Just a day after Thanksgiving and they already were back at Children’s Mercy Hospital.
When she heard the doctors tell them that her 13-year-old daughter would probably have to spend Christmas there, too, Stephanie Parker sighed.
This would be Shaneil’s second Christmas in the hospital since the diagnosis of leukemia last year. The disease went into remission in the summer. But it was back. Stronger than ever.
The hospital was becoming more like a prison. A very gloomy prison.
After every chemotherapy treatment session, Shaneil couldn’t even walk around the halls to the nursing station: She had to stay in her room to avoid catching anything.
Mother and daughter did their best to make the room as unlike a hospital as possible. Covering nearly every inch of wall space were posters of the brooding Hollywood heartthrob Robert Pattinson, who plays Edward in the “Twilight” movies. A tabletop Christmas tree twinkled with lights and shimmery icicles.
The mother tried to comfort her daughter, reminding her of what she could still do. Shaneil could text and call her best friend, Angel Singleton, back home in Rosendale, Mo., north of St. Joseph. Maybe Angel could even come and visit, like she has done before, Stephanie told her.
Leukemia has shown the mother how remarkable and strong her daughter is. An eighth-grader who never complains about the nausea from the chemo. Who apologizes for being sick at all. A girl who — as her doctors told her they were running out of options — told them flat-out she wanted to fight. I want to live, she said.
Almost every day Stephanie asks God to take away her daughter’s illness. Or maybe let her have it, instead. It’s one of the hardest things in the world to watch her daughter suffer. The illness hurts them both.
The bright spots of normal life are when Shaneil gets to hang out with Angel. The two girls have been inseparable since they met in third grade.
Their first play date they caught dozens of inch-big frogs and brought them to Shaneil’s house.
After her grandmother told them frogs needed water, the girls put the frogs in the kitchen sink. Moments later, the grandmother screamed at the sight of a frog invasion leaping on the countertop and stove, spilling out on the floor.
The memory still makes Shaneil laugh. It’s become a family legend.
A week before Christmas, Angel and her parents drove to Kansas City. The girls could visit! Shaneil, who had been feeling really blue, perked up “like sunshine” at the plan, remembers her mom. “She cleaned the room, tidied it up, putting things away.”
But then, the call: Angel was stopped at the front desk. The H1N1 virus was affecting hospitals everywhere and strict rules about children’s visitation were in place.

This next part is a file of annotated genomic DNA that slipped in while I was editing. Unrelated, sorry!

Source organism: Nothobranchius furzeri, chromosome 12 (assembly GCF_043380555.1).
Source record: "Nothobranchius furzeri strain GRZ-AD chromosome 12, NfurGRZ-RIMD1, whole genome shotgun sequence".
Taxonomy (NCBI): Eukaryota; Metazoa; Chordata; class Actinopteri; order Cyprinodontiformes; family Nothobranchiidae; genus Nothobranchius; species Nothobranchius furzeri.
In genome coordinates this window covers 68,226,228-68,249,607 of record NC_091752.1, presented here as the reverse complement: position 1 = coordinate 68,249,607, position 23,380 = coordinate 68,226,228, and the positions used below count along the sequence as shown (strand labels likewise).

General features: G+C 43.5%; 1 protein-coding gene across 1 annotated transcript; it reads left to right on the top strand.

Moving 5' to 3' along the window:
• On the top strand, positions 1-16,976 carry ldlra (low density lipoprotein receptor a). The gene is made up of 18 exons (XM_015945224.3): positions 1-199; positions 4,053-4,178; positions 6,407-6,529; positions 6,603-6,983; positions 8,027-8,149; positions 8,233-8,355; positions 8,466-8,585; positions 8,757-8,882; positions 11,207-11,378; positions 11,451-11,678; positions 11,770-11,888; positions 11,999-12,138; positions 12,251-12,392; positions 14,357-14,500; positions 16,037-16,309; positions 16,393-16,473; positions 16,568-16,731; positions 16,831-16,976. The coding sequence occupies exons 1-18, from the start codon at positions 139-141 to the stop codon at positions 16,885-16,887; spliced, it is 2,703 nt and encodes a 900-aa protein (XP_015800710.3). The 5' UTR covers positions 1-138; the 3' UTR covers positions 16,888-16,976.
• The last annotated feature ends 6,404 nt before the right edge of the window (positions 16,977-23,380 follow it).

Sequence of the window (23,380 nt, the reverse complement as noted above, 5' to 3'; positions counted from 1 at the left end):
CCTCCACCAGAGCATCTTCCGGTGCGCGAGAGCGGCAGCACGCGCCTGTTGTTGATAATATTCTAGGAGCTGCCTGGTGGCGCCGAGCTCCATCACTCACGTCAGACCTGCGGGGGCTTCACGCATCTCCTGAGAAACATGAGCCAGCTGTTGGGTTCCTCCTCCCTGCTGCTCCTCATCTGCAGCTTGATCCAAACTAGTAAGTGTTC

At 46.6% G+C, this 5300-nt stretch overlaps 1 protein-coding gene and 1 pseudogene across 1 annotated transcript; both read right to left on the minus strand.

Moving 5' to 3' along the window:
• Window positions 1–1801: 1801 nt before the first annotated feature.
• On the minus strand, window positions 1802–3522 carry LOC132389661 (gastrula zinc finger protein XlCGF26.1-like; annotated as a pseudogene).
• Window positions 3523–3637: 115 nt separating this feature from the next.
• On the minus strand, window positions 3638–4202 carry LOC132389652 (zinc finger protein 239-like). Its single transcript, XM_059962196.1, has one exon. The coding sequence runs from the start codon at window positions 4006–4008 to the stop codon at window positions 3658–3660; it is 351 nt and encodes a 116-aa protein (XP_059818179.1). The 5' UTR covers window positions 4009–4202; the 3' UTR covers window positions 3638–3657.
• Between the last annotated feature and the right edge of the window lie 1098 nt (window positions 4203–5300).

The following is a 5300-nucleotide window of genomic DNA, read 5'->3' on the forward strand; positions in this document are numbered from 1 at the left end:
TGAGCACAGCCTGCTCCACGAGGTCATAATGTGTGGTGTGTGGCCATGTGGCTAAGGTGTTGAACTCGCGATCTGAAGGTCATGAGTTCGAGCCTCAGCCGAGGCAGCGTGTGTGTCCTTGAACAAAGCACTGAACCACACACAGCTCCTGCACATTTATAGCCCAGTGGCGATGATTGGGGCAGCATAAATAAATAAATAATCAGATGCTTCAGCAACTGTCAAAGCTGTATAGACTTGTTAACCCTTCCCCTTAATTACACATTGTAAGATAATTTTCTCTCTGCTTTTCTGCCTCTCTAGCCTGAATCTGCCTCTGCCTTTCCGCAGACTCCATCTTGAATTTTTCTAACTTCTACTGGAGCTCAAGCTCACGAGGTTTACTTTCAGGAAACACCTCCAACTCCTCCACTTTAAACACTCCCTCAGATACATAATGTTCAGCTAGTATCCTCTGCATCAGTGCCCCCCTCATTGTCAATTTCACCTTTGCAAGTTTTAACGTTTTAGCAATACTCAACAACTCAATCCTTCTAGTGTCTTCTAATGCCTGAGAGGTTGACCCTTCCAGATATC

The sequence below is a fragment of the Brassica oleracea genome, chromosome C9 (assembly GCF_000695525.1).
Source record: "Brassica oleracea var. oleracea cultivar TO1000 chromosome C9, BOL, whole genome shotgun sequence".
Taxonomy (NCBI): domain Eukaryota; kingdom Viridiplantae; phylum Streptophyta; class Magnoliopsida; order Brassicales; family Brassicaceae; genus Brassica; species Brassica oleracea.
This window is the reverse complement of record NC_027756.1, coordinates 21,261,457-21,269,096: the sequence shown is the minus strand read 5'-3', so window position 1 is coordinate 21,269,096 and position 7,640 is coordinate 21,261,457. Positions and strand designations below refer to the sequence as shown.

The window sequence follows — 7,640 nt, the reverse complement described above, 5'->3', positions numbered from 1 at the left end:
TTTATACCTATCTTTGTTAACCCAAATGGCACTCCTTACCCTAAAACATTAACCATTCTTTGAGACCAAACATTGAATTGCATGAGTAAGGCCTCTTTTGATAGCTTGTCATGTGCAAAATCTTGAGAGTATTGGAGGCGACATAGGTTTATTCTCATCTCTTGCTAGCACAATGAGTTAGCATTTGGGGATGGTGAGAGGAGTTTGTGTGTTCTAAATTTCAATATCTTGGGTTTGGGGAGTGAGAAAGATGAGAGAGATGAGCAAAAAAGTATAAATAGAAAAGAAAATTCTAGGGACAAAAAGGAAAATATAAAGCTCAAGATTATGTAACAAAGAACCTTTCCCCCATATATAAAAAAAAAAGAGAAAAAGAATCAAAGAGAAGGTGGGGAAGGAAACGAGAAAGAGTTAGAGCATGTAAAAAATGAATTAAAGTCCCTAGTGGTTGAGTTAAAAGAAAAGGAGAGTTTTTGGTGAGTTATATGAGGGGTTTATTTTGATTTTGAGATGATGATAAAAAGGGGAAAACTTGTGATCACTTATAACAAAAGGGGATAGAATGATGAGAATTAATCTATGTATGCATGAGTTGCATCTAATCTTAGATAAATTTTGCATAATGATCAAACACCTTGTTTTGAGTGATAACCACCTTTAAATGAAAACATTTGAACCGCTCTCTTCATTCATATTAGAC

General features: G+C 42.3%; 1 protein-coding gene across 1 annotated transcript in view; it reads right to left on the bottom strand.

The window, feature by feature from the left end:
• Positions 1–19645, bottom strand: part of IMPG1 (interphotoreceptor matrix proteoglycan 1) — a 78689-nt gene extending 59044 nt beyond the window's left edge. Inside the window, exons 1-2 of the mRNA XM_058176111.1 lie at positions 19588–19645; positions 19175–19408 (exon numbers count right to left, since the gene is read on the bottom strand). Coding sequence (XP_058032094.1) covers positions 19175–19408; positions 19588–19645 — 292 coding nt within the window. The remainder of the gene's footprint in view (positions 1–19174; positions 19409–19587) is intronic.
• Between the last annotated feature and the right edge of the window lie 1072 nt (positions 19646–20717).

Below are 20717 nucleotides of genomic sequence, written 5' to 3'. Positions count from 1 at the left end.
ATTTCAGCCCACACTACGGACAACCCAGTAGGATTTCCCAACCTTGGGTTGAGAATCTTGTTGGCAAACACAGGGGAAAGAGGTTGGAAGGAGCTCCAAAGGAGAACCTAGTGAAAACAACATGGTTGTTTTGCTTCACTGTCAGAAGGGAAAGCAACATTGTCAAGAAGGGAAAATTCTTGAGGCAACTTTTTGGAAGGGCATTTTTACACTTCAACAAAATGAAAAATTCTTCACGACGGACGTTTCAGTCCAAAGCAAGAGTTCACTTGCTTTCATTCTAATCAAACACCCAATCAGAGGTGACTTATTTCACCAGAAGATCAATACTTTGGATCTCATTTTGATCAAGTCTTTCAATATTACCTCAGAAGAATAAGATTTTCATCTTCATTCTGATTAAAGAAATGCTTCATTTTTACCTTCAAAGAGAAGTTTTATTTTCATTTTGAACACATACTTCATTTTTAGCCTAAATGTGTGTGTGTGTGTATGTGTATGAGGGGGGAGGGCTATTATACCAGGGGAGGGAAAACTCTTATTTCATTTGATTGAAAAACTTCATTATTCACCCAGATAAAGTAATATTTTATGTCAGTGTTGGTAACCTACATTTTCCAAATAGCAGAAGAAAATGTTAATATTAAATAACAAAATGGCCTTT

Only siblings now, the security guard told Angel. She called Shaneil with the bad news.
Just four floors away and I can’t see you, Angel said, trying not to cry. Later, Shaneil, who holds back her emotions, did cry in her mother’s arms.
It had been a tough week. Another 13-year-old girl with leukemia, a girl Shaneil had shared talks with during chemo sessions, had died days earlier. She had the same leukemia as Shaneil.
Life was pretty hard.
But then the strangest phone call ever.
Stephanie listened as a man who said he was Chief Elf had heard about Shaneil’s struggles. He wanted to make this Christmas her best ever and he had a plan....
Christmas is when magic happens, he told her. We’ll talk with the hospital.
On Christmas Eve, a team of folks calling themselves The Elves of Christmas Present arrived at Children’s Mercy, even as a blizzard was blasting Kansas City. Angel arrived, too, driven in by her brother, a Jackson County deputy sheriff. The nurses and the security guards and doctors all knew about the very special present for Shaneil.
The elves hauled in a box bigger than a washing machine. They brought matching flannel pajamas for two best friends, a television and popcorn, “Twilight” movies and floor pillows. And then they helped a 13-year-old girl climb into the box, wrapped it with 100 square feet of cheery Santa Claus paper and tied it up with one red bow.
In Shaneil’s hospital room, only the Christmas tree lights were on.
I wish I could go sledding with Angel, she told her mom. They talked about the times the girls went four-wheeling. And camping. And vacationing with each other’s families.
Shaneil wondered what Angel was doing, unaware that this time, her best friend was just outside her door.
A nurse walked into Shaneil’s room. “Let’s turn more lights on,” she said.
“No! They’re too bright,” said Shaneil, annoyed because lights would wake her up. She wanted to forget Christmas, wanted the holiday to forget her.
But the cheery nurse couldn’t hide her excitement.
“You have a present here. A really big box from somebody.”
Shaneil’s eyes grew big as the box, almost as big as her bed, was wheeled into her room.
“Who sent this?” she asked her mom.
Her mom didn’t answer, smiling so wide. Just as Shaneil stood on tippy-toes to pull at the bow, her best friend in the whole world burst out, arms flailing at paper, nearly tipping the box over: “Merry Christmas!”
The two girls hugged each other, and laughed, and cried.
“We’re having a sleepover. Here!” Angel said.
And suddenly, the room changed.
With snow falling outside, a tree twinkling on the shelf, and now one very real, live Angel standing in the room, Christmas had found Shaneil.
Christmas outside the box.
Lee Hill Kavanaugh, The Kansas City Star